My favorite story of the week is the fake sign language interpreter at the Nelson Mandela memorial, especially the fact that the guy had also done it a year ago at another event attended by current South African President Zuma. There must not have been any deaf people in that audience, because no one noticed that the guy was just making meaningless random gestures — so he was invited back to do it for a global audience this week.

Until recently, I wasn’t aware that there were different sign languages around the world. My niece, Isabel — who has no hearing impairment — has been studying American sign language in high school and plans to attend a college where she can make it her concentration. When she visited us at Thanksgiving, I asked why it was called “American” sign language, and she explained that there is no such thing as an internationally standard sign language, just as there is no internationally standard spoken language. The signs differ based on nationality and culture, to the point that they can even differ between nations that use the same words (e.g. England and Australia don’t use the same signs as Americans).

I mentioned this on the air yesterday, and a woman who has a deaf child called to offer an example. In American sign language, to make the sign for “green,” you make the symbol for the letter g and shake it. But in Spanish, “green” is “verde,” so using the letter g wouldn’t make any sense.

Another listener then said, “Well, at least we know one sign that’s universal — the middle finger.” But it’s not. When I was in England many years ago, I went to a pub with a friend. To order a couple of lagers (as they called them), I got the bartender’s attention by raising two fingers. My friend immediately grabbed my arm and pulled it down, explaining that, because I had done it with the back of my hand facing forward, I had just told the bartender to fuck off. On the other hand, this did get the bartender to walk towards me, where he could hear me apologize and ask for the beers.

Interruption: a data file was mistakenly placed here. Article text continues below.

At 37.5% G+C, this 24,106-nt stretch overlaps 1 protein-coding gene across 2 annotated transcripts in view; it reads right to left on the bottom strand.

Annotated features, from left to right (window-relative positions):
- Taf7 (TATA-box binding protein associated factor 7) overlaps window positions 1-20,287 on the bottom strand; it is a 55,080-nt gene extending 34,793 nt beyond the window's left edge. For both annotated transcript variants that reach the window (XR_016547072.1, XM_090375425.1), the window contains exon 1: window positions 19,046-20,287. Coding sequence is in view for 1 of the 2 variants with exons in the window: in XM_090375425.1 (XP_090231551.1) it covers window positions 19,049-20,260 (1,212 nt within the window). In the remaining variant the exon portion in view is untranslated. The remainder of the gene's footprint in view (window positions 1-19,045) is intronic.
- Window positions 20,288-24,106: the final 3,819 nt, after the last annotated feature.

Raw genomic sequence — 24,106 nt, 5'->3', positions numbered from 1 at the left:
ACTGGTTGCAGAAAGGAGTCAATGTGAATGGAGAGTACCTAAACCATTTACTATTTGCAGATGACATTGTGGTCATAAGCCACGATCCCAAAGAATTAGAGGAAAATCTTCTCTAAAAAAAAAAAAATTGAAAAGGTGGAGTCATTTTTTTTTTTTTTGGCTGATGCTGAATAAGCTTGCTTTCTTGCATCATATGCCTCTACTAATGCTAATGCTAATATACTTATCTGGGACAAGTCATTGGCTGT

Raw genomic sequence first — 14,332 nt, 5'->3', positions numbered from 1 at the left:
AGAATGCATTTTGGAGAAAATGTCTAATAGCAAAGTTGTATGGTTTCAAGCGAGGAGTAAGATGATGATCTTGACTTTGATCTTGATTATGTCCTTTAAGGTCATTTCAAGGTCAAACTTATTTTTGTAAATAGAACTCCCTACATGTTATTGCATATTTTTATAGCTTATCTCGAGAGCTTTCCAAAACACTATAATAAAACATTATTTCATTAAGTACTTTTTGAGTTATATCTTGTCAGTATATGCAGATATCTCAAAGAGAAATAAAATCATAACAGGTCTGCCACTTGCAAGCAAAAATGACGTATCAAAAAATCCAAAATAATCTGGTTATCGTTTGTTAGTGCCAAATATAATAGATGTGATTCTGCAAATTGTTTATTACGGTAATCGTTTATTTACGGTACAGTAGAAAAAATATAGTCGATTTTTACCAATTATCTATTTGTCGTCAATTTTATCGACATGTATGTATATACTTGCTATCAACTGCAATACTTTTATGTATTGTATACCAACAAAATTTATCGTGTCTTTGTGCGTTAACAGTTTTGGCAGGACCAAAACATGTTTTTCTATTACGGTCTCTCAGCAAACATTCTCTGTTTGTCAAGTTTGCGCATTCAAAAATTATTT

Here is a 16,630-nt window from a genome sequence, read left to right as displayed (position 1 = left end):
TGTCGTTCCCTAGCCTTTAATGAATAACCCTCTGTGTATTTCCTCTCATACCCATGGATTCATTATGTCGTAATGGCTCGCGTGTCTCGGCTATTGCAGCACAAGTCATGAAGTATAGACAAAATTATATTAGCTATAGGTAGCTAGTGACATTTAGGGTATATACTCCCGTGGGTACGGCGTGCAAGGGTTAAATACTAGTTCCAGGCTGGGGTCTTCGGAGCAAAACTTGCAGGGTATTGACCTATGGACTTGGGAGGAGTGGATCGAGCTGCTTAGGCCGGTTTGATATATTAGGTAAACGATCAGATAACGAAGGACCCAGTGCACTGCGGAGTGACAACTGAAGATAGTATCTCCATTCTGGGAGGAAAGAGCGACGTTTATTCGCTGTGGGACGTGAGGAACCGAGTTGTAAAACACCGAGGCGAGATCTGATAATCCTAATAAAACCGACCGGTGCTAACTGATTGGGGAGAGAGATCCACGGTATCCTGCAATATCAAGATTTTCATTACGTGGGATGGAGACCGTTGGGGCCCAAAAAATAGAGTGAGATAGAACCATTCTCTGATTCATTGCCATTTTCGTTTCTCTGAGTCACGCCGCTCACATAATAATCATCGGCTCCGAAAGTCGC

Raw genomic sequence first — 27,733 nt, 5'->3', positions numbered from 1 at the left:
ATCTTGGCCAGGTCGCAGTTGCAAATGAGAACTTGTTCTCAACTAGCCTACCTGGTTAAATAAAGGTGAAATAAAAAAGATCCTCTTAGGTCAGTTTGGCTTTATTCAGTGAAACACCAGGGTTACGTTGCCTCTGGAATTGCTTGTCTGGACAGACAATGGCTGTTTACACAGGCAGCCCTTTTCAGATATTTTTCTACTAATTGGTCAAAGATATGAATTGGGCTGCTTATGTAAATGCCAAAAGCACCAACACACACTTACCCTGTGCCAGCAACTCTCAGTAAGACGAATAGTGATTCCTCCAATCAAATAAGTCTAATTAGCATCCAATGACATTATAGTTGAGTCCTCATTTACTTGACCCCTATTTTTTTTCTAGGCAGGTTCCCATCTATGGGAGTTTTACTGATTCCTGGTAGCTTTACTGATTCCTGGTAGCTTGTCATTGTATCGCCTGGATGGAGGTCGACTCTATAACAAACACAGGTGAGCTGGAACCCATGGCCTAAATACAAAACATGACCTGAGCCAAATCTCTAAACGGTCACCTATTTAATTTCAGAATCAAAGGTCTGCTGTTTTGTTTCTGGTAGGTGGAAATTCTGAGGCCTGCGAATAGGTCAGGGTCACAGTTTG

Perhaps someone should check the tape of the bogus interpreter again. He might have been ordering drinks for everyone in attendance.

Updated 8:38am…from the South African newspaper The Star:

The man who has been blasted on social networks and accused of providing “fake” sign language interpretation at Nelson Mandela’s memorial service says he suffered a schizophrenic episode.

Thamsanqa Jantjie said his schizophrenia, for which he takes medication, has not only left many people angry and accusing him of being an impostor, but it was also the reason he was medically boarded a few years ago, resulting in him having to rely on a social grant now.

He doesn’t know whether it was the magnitude of what he was doing or the happiness he felt throughout the day that might have triggered the attack while on stage. Suddenly he lost concentration, and started hearing voices and hallucinating. Afterwards, it all went downhill and he just signed things that didn’t make sense.

“There was nothing I could do. I was alone in a very dangerous situation. I tried to control myself and not show the world what was going on. I am very sorry, it’s the situation I found myself in.”

Jantjie said that although he was having an episode and continued seeing things and hearing loud voices in his head, things that impaired his ability to hear well and interpret what was being said, he couldn’t leave, so he stayed on and continued to sign things that didn’t make sense.

“Life is unfair. This illness is unfair. Anyone who doesn’t understand this illness will think that I’m just making this up,” he said.